So, try this: Focus less on the numbers and focus more on motivating yourself, and those around you, to foster loving relationships — yes I mentioned love — as did Mr. Schulze as noted above. When we focus on building loving relationships the numbers take care of themselves.
“For managers, the most important job is not measurement but motivation. And you can’t motivate numbers.” (5)
Motivating your employees to treat every patient with caring kindness will result in lasting relationships, and improved patient experience scores.
“We who lead businesses and organizations are not in the numbers game! We’re in the people game — dealing with customers, employees, colleges, owners, and all the rest for the best possible outcomes.” (6)
Beyond Pep Talk
“Inspiring employees to have a positive attitude about their work does not, however, mean resorting to rah-rah language and euphemisms.” (7)
Merriam-Webster defines euphemism, as: “… substitution of an agreeable or inoffensive expression for one that may offend or suggest something unpleasant”.
In today’s hyper-sensitive world it seems everybody is so worried about offending someone else that we tend to over-soften our approach and choose our words so carefully as to not offend. When we candy-coat what needs to be said, at best our message gets glossed over, and at worse, our message gets completely lost. When we candy-coat or gloss-over the message we miss the opportunity to be real with each other. Building real relationships requires being real with each other. Sometimes delivering the truth in love, (without fluff, but not without empathy) is exactly what’s needed to build and sustain healthy relationships.
“Bosses who flippantly roll out the “team speech” without an underlying objective or set of expectations that everyone understands and embraces are just wasting their breath.” (8)
Grasping the “Why”
“What do employees care about deep down inside? Earning a living, of course, but more than that, they care about being respected, about feeling useful, about looking at the work they’ve done and being able to call it excellent.’ ” (9)
You have probably heard it said before, while we all need money to sustain ourselves and our families, money is NOT the ultimate motivator.
In his book, Drive: The Surprising Truth About What Motivates Us, the fourth non-fiction book by Daniel Pink, Mr. Pink writes the following: “To motivate employees who work beyond basic tasks, give them these three factors to increase performance and satisfaction:
- Autonomy — Our desire to be self-directed. It increases engagement over compliance.
- Mastery — The urge to get better skills.
- Purpose — The desire to do something that has meaning and is important. Businesses that only focus on profits without valuing purpose will end up with poor customer service and unhappy employees.”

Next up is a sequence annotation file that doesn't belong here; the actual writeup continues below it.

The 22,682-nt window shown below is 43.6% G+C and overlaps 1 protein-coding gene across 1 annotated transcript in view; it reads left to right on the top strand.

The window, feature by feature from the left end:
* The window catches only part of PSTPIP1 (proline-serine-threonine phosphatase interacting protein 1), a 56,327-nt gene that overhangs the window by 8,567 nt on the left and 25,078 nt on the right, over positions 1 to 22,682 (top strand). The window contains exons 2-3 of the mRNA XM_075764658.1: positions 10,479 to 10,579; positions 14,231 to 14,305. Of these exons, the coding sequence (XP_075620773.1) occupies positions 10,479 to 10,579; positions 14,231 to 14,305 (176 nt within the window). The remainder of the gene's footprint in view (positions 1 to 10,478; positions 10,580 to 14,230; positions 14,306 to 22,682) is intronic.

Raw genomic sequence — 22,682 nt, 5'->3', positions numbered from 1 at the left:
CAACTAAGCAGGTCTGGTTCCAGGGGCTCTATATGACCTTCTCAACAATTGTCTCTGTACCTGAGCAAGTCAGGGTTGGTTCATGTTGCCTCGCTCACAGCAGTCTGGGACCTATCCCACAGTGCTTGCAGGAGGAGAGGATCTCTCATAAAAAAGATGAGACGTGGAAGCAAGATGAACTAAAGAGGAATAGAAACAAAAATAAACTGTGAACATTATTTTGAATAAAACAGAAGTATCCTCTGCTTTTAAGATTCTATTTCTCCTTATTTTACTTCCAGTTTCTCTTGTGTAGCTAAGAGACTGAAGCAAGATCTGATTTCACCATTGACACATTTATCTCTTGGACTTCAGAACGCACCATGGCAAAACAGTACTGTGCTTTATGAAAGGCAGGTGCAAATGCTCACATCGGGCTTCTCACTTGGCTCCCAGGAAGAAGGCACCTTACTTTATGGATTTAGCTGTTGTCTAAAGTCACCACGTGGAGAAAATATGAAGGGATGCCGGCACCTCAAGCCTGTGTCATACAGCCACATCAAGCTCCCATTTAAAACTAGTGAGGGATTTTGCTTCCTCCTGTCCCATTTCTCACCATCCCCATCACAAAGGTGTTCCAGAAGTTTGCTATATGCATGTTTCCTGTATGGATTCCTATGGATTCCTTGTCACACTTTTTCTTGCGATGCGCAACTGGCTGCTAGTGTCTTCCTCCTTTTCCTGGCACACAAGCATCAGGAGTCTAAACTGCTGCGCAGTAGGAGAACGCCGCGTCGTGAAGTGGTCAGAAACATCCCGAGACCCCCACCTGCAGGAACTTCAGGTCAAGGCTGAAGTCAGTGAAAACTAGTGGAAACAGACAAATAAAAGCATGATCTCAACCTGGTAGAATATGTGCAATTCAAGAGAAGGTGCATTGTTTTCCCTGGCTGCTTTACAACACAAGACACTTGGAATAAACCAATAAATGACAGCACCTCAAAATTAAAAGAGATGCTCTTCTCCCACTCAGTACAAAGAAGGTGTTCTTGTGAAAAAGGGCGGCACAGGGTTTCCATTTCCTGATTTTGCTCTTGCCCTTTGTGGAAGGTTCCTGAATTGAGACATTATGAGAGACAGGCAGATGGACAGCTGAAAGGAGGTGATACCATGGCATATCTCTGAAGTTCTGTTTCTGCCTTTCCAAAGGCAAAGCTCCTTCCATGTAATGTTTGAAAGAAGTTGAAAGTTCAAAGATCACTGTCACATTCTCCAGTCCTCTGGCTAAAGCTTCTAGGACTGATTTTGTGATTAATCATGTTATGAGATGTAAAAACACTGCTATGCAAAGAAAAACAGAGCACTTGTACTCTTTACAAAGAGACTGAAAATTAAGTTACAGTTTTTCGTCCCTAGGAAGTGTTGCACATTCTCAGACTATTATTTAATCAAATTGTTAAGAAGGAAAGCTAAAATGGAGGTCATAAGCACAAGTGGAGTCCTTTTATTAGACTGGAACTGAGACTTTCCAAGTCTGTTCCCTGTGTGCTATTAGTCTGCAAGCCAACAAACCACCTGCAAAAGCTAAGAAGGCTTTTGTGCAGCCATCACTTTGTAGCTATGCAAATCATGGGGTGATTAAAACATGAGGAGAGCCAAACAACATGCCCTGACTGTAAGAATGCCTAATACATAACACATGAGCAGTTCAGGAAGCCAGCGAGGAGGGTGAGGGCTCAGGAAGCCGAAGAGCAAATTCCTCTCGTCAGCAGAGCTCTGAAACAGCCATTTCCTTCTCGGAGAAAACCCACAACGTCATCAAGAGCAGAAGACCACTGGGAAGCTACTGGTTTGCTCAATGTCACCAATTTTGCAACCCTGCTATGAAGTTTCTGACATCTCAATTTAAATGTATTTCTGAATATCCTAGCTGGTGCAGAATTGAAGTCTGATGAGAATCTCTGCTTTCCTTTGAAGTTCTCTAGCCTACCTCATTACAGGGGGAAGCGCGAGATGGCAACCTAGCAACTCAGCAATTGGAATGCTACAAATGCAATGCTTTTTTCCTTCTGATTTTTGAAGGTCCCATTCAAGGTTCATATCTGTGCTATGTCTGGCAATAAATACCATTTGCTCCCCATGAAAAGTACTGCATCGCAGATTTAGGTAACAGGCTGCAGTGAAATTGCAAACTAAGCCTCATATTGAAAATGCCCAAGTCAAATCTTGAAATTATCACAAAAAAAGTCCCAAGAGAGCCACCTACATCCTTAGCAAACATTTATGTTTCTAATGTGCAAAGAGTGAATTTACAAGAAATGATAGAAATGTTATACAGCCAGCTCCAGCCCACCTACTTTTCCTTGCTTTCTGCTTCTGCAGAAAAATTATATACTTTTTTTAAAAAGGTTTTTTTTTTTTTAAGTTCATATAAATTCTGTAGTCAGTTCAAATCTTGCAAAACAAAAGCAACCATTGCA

“Frederick Herzberg asserts that the powerful motivator in our lives isn’t money; it’s opportunity to learn, grow in responsibilities, contribute to others, and be recognized for achievements” (10)
Finding the Right Touch
“Inspiring people to rise to excellence can be complicated at times, because individuals are not all alike.” (11)
In his book, Love and Profit: The Art of Caring Leadership, by James A. Autry, it is clearly stated; “Good management is largely a matter of love. Or if you’re uncomfortable with the word, call it caring, because proper management involves caring for people, not manipulating them.”
It Pays Off
“Inspiring employees is vital to an organization’s success. And sometimes it bears more fruit than we could ever imagine.” (12)
In this last section of chapter nine Mr. Schulze talks about when he attended the grand opening for a hotel in Bali, Indonesia. Mr. Schulze, after delivering a brief speech, was approached by young Indonesian women who had attended the orientation session that Mr. Schulze had personally facilitated at the original opening of the Bali hotel. The young woman goes on to describe how she started out as a banquet waiter and is now the general manger of a hotel in Ubud, one of Bali’s most famous tourist destinations.
Sometimes we get to see the fruit of our efforts as we mentor, coach, and otherwise love those that we are privileged to supervise or manage. Such was the case for Mr. Schulze and the young Indonesian woman. My guess is, as you have had opportunities to lead throughout your career, there are more success stories out there than you even know. Be encouraged that treating others with love, respect, and kindness, and even bringing tough-love to the relationship, when needed, will produce good fruit. Here’s the really cool part; those that we have lovingly mentored will do the same for those that they lead, and so the cycle continues and multiplies. Good fruit propagates good fruit.
Next week chapter TEN: BRIDGING THE GULF BETWEEN MANAGEMENT AND LABOR
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Jerry L. Stone
Names: SCHULZE, HORST, 1939 author. | MERRILL, DEAN
Title: Excellence Wins: a no-nonsense guide to becoming the best in the world of compromise / Horst Schulze, with Dean Merrill
Description: Grand Rapids, MI : Zondervan,